A letter to myself & to anyone struggling with suicidal thoughts

A young person is sitting writing a letter. They are wearing a hearing aid and a blue t-shirt with black trousers. They are sitting on an outstretched palm to represent support for suicidal thoughts. Behind them are two trees and the colour surrounding them is purple

T/W This article includes references to suicide and suicidal thoughts. If you are struggling with this, contact our Crisis Messenger 24 hours a day. You can also contact SamaritansCALM, or Papyrus, who specialise in supporting people who are experiencing suicidal thoughts.  

A young person who volunteers at The Mix wrote this open letter to themselves at different stages of their life, to help themselves and others cope with suicidal thoughts. 

Dear anyone who might be struggling at the moment or who knows someone else who might be struggling,

This is a letter to my past self, who struggled with suicidal thoughts, my present self, who recognises my non-linear progress and my future self, who has learned lessons on staying safe. I hope this article might be useful for anyone struggling, to help you realise you are not alone; help is available. You can take care of yourself and your days can brighten. You might wish to adopt some of the safety lessons I have learned, though this will vary for every person.

Dear past self

Dear past self, little me. The little me with suicidal thoughts. You are not currently supposed to be able to understand or express your thoughts and experiences. Your childhood was never supposed to feel heavy, but time will allow you to process your thoughts and experiences and help you to build your circle of people. You will meet people who care. As you grow older, there will be people who accept you and you can trust them to sit beside you through it all and listen to you. Your childhood was supposed to feel free and be the time of your life, or at least that is what other people say.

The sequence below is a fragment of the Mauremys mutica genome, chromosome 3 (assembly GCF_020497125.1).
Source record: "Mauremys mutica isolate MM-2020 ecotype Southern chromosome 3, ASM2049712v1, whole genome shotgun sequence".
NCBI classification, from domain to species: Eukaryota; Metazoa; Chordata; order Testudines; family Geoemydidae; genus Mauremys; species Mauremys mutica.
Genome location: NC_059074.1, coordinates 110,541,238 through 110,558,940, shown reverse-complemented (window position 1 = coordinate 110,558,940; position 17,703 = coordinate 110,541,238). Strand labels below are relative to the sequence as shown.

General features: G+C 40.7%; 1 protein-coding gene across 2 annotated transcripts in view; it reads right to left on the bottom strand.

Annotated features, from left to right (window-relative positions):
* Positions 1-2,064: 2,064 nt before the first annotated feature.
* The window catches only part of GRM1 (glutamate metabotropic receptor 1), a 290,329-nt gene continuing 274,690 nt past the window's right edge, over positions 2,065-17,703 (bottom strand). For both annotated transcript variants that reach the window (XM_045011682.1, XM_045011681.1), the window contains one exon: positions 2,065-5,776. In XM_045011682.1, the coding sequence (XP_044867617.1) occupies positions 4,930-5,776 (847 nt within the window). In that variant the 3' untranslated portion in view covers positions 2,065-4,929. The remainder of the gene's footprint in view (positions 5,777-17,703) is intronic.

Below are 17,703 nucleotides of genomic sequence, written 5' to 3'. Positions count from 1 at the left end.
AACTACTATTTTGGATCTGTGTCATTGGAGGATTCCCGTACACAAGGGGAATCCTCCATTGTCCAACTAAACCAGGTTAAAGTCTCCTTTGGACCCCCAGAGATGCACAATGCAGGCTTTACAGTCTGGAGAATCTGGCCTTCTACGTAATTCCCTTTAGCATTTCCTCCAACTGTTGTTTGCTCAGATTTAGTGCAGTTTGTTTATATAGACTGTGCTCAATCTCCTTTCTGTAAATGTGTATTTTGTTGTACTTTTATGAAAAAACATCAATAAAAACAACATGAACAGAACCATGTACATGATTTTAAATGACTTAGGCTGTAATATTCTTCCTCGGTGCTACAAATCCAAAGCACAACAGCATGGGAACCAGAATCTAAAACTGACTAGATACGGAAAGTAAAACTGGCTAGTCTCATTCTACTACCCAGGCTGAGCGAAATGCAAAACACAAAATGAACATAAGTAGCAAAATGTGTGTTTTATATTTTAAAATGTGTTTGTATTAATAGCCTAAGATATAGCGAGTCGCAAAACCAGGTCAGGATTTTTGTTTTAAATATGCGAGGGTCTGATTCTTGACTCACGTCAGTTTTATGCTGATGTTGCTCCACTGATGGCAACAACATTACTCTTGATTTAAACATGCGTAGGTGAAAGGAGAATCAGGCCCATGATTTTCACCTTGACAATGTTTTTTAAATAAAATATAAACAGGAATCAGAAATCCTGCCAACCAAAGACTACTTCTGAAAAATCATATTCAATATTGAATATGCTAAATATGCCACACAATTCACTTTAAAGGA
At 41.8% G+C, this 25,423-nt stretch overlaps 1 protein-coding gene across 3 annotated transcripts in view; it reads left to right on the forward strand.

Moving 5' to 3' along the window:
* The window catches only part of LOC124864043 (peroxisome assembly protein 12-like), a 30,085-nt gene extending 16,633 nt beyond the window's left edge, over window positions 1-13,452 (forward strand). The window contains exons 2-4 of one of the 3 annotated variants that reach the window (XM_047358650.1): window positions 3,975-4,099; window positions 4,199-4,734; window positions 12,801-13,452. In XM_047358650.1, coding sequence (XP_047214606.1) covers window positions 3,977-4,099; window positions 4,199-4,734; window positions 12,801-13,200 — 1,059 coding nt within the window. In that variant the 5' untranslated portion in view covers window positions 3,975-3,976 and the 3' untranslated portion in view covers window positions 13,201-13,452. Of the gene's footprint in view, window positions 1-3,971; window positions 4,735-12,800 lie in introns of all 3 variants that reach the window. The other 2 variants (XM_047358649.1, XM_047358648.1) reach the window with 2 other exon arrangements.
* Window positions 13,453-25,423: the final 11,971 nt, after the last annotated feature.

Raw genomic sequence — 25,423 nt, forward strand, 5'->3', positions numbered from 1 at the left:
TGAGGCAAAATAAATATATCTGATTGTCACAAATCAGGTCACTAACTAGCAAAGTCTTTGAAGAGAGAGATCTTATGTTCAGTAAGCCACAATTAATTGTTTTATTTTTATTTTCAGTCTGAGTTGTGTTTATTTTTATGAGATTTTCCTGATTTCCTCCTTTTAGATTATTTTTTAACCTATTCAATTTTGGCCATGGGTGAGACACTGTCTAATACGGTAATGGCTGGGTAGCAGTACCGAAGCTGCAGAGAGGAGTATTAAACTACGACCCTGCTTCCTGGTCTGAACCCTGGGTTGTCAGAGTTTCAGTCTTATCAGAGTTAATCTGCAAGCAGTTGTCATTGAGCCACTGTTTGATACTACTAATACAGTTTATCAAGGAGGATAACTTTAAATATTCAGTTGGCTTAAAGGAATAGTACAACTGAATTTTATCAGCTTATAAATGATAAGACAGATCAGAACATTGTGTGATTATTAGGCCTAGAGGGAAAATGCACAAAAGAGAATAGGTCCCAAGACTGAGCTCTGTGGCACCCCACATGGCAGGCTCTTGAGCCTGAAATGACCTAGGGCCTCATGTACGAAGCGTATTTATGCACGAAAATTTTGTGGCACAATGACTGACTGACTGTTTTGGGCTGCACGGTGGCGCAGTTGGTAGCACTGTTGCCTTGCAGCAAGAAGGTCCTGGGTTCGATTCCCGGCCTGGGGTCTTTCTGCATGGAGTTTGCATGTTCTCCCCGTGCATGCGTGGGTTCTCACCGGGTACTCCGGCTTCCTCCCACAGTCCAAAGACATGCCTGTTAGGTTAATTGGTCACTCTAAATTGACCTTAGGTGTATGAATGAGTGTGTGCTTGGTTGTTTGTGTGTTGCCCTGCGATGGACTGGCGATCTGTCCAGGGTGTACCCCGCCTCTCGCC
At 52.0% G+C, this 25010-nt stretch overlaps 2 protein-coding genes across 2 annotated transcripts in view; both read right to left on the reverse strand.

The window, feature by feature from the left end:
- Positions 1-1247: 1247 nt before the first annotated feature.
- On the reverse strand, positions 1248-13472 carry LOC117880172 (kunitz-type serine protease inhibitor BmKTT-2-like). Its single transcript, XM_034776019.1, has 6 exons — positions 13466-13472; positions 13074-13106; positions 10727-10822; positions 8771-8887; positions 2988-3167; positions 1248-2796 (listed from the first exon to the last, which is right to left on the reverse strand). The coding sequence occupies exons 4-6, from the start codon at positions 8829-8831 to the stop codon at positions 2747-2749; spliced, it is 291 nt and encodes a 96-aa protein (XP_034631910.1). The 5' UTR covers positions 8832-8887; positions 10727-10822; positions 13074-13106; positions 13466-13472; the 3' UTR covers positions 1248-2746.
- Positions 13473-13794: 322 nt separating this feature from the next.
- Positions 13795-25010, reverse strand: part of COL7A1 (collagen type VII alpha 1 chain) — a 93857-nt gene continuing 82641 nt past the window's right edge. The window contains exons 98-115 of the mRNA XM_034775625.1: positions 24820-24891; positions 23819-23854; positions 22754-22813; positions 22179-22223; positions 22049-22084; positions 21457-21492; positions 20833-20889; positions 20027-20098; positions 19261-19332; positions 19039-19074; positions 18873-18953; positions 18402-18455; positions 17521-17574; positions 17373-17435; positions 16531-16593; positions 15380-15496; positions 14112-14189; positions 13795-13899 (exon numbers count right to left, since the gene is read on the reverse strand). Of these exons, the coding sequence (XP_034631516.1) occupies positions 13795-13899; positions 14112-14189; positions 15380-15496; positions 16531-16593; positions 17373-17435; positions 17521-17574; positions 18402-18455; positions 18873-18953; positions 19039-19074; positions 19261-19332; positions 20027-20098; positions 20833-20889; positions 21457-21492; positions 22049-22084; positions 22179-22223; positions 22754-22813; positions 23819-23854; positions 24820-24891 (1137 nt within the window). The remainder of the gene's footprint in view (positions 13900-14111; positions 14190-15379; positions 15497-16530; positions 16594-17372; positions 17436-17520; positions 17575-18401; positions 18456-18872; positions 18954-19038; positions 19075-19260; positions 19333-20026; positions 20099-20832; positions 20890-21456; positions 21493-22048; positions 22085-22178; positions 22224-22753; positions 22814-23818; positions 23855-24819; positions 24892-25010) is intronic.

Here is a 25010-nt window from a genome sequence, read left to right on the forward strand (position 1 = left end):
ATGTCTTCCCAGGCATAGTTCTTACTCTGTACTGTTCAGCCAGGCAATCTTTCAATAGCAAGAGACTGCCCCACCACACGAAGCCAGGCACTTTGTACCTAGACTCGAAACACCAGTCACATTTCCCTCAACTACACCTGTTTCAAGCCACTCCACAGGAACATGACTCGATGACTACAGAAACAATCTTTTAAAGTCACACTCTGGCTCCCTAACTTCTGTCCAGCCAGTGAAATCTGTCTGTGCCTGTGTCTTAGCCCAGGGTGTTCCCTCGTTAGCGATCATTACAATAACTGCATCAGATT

You feel overwhelmed, think the world would be better off without you and question your existence, but time will lighten your load. You do not know it yet but your thoughts and experiences will make you develop strength and courage and teach you the power of kindness. You will carry your inner child with you when you are feeling ready. You will form a genuine smile and laughter and understand peace; the type of peace where you will feel calm and not quiet.

Dear present self

Am I lying and just another person who says things will get better, when it does not apply to me? Dear present me, I am proud of you for the progress you have made. It has not been a linear progression and there are days where the world feels broken, lacking purpose and like being back at square one once again. I know that just when you felt those suicidal thoughts had gone away, they reappeared every day once you were no longer goal-orientated. You bandaged it up, but those dark days are becoming fewer and the lighter days are appearing more often.

You can now identify and challenge the thoughts which otherwise disguise themselves in dark days. These dark days tend to surface on non-productive days, but you now know that being productive is not an every day requirement. It is safe to drop your guard, let people in and to enjoy things that make you laugh and smile and feel peaceful. Your circle of people are safe to trust; they know what you need and will not deliberately hurt you. Your circle of people will also help you to build new memories, which show you that life is worth it.